Do you doubt for a moment that he’d do it?

Do you doubt for a moment that he’d go to that level?

Would you trust him not to do it?

We bore witness to “Operation Urgent Fury” in 1983, “Operation Just Cause” in 1989, “Operation Desert Storm” in 1991 and “Operation Iraqi Freedom” in 2003. An US strike on North Korea would, unquestionably, be “Operation Change The Subject”–a desperate attempt to kill off the Russiagate ruckus once and for all. A war would be a very good way to effectively put Robert Mueller out of business.

Donald Trump knows that jingoism can save his young and troubled presidency. He remembers where this country was psychologically on September 12, 2001, and for years afterward. The American people always rally around a President–even one who became the Commander-in-Chief on a fluke–when they feel threatened. All he has to do is claim that he has to strike North Korea as a defensive, protective measure and a critical mass of Americans will believe him–and lash out against those who embrace anything that smacks of pacifism.

Trump knows that if he strikes North Korea, both right-wing and mainstream media entities will rhetorically ratify his every decision. The flag-waving that precipitated our invasion of Iraq will be mild compared to what will happen if (when?) he strikes. His approval ratings will go up while his critics are shouted down.

Trump knows American psychology. He knows that when he invokes the specter of “fire and fury,” millions of Americans who grew up on Rambo and Missing in Action will respond, “Hell yeah!” He knows that by deploying enough force, his base will grow more fervent in its love.

Restraint? Ridiculous. Trump wants to do this. In his mind, he needs to do this. Remember the speech at the 2016 Republican National Convention? Remember these words?

Now let us consider the state of affairs abroad.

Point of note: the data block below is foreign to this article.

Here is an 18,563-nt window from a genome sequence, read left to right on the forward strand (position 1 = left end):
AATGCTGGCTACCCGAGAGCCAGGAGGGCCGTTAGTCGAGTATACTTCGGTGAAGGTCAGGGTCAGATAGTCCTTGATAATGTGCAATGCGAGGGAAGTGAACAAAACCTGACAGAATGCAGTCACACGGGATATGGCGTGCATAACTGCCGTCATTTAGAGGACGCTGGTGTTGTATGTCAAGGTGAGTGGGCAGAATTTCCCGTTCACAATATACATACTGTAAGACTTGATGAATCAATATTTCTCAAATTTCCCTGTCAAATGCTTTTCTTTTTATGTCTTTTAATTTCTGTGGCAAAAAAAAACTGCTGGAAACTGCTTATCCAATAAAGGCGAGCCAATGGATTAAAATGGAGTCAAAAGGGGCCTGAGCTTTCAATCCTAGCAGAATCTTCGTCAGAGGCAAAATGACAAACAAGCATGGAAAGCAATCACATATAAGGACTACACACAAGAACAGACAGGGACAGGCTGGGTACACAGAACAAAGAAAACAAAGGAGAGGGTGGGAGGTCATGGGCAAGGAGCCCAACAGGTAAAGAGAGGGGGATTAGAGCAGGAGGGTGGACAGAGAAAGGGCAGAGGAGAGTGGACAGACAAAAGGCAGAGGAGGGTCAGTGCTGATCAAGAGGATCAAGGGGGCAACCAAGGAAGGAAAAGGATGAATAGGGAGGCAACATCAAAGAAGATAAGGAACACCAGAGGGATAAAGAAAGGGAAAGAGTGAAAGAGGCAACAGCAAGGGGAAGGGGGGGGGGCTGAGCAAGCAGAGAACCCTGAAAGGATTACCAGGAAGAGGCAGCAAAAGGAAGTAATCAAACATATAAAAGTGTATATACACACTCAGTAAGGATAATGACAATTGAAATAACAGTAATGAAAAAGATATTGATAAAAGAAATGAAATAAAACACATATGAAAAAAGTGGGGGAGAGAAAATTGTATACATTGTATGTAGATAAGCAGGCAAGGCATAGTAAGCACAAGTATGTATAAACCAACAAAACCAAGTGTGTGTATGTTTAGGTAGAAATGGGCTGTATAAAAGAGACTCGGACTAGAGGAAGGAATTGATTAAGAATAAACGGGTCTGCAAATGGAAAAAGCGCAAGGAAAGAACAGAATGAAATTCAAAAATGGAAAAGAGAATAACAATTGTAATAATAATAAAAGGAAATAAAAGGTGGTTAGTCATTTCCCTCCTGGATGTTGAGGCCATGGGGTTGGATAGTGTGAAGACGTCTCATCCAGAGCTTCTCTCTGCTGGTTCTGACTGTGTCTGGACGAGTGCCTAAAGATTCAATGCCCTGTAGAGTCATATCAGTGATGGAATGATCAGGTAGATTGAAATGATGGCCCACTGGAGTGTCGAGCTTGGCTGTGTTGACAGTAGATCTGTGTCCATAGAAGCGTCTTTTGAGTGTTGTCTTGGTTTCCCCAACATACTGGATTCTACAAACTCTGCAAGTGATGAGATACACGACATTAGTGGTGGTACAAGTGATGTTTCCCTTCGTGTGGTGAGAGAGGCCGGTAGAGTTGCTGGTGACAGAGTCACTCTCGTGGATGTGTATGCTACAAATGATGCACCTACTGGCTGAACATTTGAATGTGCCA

Not only have our citizens endured domestic disaster, but they have lived through one international humiliation after another. We all remember the images of our sailors being forced to their knees by their Iranian captors at gunpoint.

This was just prior to the signing of the Iran deal, which gave back to Iran $150 billion and gave us nothing – it will go down in history as one of the worst deals ever made. Another humiliation came when president Obama drew a red line in Syria – and the whole world knew it meant nothing.

In Libya, our consulate – the symbol of American prestige around the globe – was brought down in flames. America is far less safe – and the world is far less stable – than when Obama made the decision to put Hillary Clinton in charge of America’s foreign policy.

Striking North Korea would be one more way for Trump to demonstrate that he “deserved” to win the election. Once his missiles pound Pyongyang, he will take to Twitter to boast that Clinton never would have taken such “decisive” action, never would have stood up to Kim Jong-un, never would have “led.” I wouldn’t put it past Trump to literally tweet that Clinton wouldn’t have the balls to take such a drastic step.

He will never express remorse or empathy for those, American and North Korean, who will perish as a result of his actions. Did George W. Bush ever apologize for causing thousands of American troops and countless innocent Iraqis to lose their lives? Did Richard Nixon ever apologize for prolonging the Vietnam War? Of course not. Such men never do.

The 62 million Americans who, in perhaps the greatest act of collective spite in United States history, put this creep into the White House, will never publicly apologize either. However, if they have anything resembling a conscience, then the day will come, long after the missiles have struck and the funerals have ended, when these voters will fall on their knees, and petition the God they claim to believe in for forgiveness and mercy.

D.R. Tucker

D. R. Tucker is a Massachusetts-based journalist who has served as the weekend contributor for the Washington Monthly since May 2014. He has also written for the Huffington Post, the Washington Spectator, the Metrowest Daily News, investigative journalist Brad Friedman's Brad Blog and environmental journalist Peter Sinclair's Climate Crocks.